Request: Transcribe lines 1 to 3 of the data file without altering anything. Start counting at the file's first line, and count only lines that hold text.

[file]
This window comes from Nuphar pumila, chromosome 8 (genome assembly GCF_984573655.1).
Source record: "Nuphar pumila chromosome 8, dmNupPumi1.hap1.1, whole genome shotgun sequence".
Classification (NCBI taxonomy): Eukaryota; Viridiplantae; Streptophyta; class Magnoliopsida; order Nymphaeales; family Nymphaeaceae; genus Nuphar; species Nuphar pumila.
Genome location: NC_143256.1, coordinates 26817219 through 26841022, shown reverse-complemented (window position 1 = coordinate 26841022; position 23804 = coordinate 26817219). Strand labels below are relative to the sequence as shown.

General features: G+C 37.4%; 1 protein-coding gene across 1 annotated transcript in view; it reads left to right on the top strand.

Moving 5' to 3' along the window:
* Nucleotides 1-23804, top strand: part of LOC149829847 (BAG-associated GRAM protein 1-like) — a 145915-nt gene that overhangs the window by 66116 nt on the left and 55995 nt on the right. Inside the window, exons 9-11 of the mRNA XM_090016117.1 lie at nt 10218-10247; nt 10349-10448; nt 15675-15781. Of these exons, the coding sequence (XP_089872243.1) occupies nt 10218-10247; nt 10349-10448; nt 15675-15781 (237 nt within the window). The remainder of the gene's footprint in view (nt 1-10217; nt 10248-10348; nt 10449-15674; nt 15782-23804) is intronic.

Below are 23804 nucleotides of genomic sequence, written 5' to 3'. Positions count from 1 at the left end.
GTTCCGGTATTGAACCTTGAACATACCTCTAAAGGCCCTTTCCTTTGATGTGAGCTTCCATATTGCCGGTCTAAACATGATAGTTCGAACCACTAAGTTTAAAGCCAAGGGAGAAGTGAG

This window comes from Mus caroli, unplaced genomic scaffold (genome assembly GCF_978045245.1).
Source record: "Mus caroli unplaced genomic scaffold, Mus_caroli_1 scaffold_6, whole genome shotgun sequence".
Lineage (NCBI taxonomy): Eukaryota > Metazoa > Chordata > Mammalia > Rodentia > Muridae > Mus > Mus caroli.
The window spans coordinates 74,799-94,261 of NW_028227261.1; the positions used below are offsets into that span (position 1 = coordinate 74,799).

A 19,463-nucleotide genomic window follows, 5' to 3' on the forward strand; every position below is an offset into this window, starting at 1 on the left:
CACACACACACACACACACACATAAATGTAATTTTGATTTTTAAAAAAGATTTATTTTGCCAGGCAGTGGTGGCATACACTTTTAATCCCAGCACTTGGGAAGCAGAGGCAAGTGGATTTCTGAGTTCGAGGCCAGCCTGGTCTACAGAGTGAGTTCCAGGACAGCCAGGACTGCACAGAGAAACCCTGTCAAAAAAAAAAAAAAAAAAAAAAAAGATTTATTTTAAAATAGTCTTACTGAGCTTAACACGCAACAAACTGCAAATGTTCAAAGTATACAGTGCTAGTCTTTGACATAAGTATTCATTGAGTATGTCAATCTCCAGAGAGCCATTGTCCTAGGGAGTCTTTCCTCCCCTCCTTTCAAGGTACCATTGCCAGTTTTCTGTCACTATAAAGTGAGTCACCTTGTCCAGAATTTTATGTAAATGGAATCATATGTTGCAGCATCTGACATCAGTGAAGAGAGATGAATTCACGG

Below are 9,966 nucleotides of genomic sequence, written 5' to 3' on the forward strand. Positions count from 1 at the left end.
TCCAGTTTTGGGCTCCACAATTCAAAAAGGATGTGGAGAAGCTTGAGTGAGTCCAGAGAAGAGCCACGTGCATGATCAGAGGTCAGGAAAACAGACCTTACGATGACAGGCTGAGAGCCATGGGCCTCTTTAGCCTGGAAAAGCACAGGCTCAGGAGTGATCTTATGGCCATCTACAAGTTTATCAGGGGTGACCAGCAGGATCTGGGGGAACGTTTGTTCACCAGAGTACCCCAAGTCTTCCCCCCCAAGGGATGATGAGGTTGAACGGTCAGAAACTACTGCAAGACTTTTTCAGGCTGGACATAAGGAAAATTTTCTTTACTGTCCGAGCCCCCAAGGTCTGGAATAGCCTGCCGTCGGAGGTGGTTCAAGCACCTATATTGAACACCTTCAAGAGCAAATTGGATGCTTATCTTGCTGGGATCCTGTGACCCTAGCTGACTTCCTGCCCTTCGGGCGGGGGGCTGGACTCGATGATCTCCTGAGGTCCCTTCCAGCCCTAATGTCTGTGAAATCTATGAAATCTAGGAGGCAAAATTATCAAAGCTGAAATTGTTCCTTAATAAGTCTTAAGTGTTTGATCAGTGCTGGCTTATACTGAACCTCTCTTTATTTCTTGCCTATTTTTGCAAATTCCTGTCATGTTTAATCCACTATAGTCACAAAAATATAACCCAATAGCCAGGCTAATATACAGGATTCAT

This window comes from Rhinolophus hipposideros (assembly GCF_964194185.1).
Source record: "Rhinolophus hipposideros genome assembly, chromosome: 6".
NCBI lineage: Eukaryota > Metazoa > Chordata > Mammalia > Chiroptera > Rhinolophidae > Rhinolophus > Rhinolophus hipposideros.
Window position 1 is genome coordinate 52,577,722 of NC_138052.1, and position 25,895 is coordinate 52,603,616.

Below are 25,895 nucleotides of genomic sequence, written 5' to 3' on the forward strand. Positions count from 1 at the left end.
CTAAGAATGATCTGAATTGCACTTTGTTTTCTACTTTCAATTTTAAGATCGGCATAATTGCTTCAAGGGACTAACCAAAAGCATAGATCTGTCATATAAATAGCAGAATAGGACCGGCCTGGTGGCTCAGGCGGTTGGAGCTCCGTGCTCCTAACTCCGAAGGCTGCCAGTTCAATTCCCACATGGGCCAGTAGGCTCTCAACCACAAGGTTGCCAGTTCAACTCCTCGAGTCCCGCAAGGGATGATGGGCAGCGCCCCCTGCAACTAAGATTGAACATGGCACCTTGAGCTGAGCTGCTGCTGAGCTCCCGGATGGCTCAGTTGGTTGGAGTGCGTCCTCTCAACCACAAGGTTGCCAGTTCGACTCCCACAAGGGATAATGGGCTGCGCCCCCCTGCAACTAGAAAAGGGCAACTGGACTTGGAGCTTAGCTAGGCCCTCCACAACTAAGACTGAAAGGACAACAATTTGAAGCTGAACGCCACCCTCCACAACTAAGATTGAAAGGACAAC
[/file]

This window comes from Nuphar pumila, chromosome 8 (genome assembly GCF_984573655.1).
Source record: "Nuphar pumila chromosome 8, dmNupPumi1.hap1.1, whole genome shotgun sequence".
Classification (NCBI taxonomy): Eukaryota; Viridiplantae; Streptophyta; class Magnoliopsida; order Nymphaeales; family Nymphaeaceae; genus Nuphar; species Nuphar pumila.